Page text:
“When women tell their life stories in their own words, a distinct enthusiasm, engagement and affirmation emerges . . . these are the stories in which women are the central actors, even if their stories are camouflaged by modesty and disclaimers.” So writes Judy Nolte Lensink in Perspectives on Women’s Archives. One of the most common ways in which women tell their life stories is through their personal diaries. The stories can range from day-to-day events, personal reflections, or comments about the world at large. Nearly every archive has diaries in its collection, and ours is no exception. Below are a few examples of the range of journals found in the Cranbrook Archives.
In her diary, which she kept from 1861 to1862, Harriet Messinger Scripps (1838-1933) wrote of common everyday events in her life–housework, sewing, visiting family and friends, and attending church socials. She gave us a glimpse into her close relationship with her bother, Matt, and wrote of her courtship with James Edmund Scripps—a courtship that concluded when, having learned that he might be drafted to fight in the Civil War, she promised to marry him.
Harriet’s daughter, Ellen Scripps Booth (1863-1948), was a more prolific diarist. She began keeping a diary in 1880 and continued, albeit sporadically, until 1944, just a few years before her death. Ellen’s early diary entries express a youthful enthusiasm and an outlook on life that was reflective of the times. In one entry she describes a sermon she heard at church called “Dancing.” She comments, “I don’t think I shall ever dance with young men. He [the preacher] said they liked hugging too well. I agree with him.” While I can’t say for sure if Ellen ever actually tried dancing with a young man, she certainly married and had children! After her marriage to George Gough Booth, Ellen’s entries become less about herself and more about her family life, her children, and visits to Cranbrook—they even give us insight into the property’s development. In 1906, Ellen wrote, “we are going to have the old mill pond restored to a 9 acre lake.” Her later diaries showed Ellen’s maturation as she considered world events and how they affected her family. A 1943 entry, for example, reveals that more than half of Cranbrook House was closed in an attempt to conserve fuel during World War II.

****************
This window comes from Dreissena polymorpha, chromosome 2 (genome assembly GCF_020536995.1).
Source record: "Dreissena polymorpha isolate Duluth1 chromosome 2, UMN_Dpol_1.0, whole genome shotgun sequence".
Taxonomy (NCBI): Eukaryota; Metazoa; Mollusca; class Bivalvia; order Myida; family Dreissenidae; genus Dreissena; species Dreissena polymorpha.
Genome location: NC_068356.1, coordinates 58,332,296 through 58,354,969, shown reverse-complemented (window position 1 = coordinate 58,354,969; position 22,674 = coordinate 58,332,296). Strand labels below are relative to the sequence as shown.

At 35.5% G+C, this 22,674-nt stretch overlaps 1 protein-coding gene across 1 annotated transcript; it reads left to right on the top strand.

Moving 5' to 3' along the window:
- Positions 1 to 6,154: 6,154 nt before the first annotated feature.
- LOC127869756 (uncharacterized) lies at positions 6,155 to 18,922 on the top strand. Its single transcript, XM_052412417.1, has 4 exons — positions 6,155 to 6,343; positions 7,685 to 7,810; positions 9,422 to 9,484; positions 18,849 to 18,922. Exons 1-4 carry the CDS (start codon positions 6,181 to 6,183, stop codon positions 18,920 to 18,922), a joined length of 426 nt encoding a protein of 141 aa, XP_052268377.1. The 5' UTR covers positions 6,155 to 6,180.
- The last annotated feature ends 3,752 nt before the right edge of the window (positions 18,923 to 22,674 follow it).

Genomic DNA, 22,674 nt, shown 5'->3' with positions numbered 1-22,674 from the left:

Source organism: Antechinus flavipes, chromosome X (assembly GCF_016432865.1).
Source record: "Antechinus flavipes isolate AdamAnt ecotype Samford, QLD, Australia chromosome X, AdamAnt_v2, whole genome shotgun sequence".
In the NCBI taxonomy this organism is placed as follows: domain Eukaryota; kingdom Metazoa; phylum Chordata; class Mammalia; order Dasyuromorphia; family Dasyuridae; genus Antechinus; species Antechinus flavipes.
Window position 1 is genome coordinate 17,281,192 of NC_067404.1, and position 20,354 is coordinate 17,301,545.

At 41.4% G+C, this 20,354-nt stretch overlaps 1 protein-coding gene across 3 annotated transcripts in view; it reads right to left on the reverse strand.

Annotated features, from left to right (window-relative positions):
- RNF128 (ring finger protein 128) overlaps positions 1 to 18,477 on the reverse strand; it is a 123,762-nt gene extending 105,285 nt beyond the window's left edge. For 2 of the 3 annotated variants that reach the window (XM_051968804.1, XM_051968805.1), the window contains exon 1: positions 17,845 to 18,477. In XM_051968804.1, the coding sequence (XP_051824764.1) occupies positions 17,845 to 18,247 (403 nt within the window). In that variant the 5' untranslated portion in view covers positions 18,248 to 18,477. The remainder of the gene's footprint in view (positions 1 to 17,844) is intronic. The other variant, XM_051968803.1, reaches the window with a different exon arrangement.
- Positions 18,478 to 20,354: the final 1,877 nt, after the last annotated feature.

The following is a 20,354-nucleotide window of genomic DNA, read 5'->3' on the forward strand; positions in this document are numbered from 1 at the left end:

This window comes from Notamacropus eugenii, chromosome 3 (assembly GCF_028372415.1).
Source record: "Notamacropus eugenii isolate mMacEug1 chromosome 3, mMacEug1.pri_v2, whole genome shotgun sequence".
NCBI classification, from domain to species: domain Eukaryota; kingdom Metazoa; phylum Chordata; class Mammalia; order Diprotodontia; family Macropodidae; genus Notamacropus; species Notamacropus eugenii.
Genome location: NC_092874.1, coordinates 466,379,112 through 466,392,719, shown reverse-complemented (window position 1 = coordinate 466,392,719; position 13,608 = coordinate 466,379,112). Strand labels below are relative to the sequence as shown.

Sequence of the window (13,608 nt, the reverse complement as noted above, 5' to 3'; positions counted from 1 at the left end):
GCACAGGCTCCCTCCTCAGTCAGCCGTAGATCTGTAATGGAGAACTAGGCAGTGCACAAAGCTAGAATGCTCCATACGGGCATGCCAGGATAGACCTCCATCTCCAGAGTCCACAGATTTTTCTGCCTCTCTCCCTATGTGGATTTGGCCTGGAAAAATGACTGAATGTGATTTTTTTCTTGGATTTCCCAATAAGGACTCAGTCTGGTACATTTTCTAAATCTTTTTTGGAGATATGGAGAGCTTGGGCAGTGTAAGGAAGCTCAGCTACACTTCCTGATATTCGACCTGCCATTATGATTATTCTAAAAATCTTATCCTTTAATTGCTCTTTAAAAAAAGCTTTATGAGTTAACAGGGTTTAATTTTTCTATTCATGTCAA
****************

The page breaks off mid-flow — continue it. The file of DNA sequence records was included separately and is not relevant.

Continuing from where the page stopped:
Textile designer Ruth Adler Schnee’s (1923- ) diaries are far more spirited than either of the two Scripps women, perhaps because she wrote them at a young age. Born and raised in Germany between the world wars, Ruth documented a rapidly changing world through the eyes of a child. Though she, too, wrote of family life, Ruth was more descriptive in her observations of everyday activities. In one entry she describes the feeling of the wind whipping through her hair on a train ride, and wonders why Belgium chose to keep reminders of World War I for the public to see. Ruth’s diaries shift in tone from page to page—on a family trip to Bruges, she vividly describes the canals, then the ocean shore lined with painters, and then begins exploring her feelings about being a German Jew. A 1939 journal transports us alongside her family as they sail from Germany to the United States on the S.S. Aquitania. When Ruth describes the feeling of seeing the New York harbor for the first time, her family members trying to catch their first glimpse of the Statue of Liberty, you could almost be standing right there on the deck of the Aquitania with the whole Adler family, experiencing it alongside them.
The collection of Academy of Art graduate and sculptor Nancy Leitch (1915-2008) includes a 1940 travel diary. Full of impressions and observations, the diary documents a trip to the West Coast. A horse lover and rider, Nancy attended a polo match where she sat in one of Walt Disney’s box seats and listened to the “many fascinating conversations going on about me.” One wonders how she got to sit in that box and what the conversations were! Diaries can also be used to provide insight into the thought processes of an artist, granting the reader an unexpected perspective on their work. Academy of Art graduate Carol Wald (1935-2000) used her series of diaries to record everything from daily activities and expenditures (including sales of her art work), to philosophical musings and ideas for her artwork. Using Carol’s diaries, we can directly correlate her thoughts and ideas to help us understand specific works that she made.
Anaïs Nin, perhaps the most noted female diarist in the past century, wrote, “We don’t see things as they are, we see them as we are.” Women’s words tell our stories, our thoughts and feelings, and the ways in which we negotiate the struggles of our daily lives. Keep writing ladies, and we will keep preserving your histories.
– Leslie S. Edwards, Head Archivist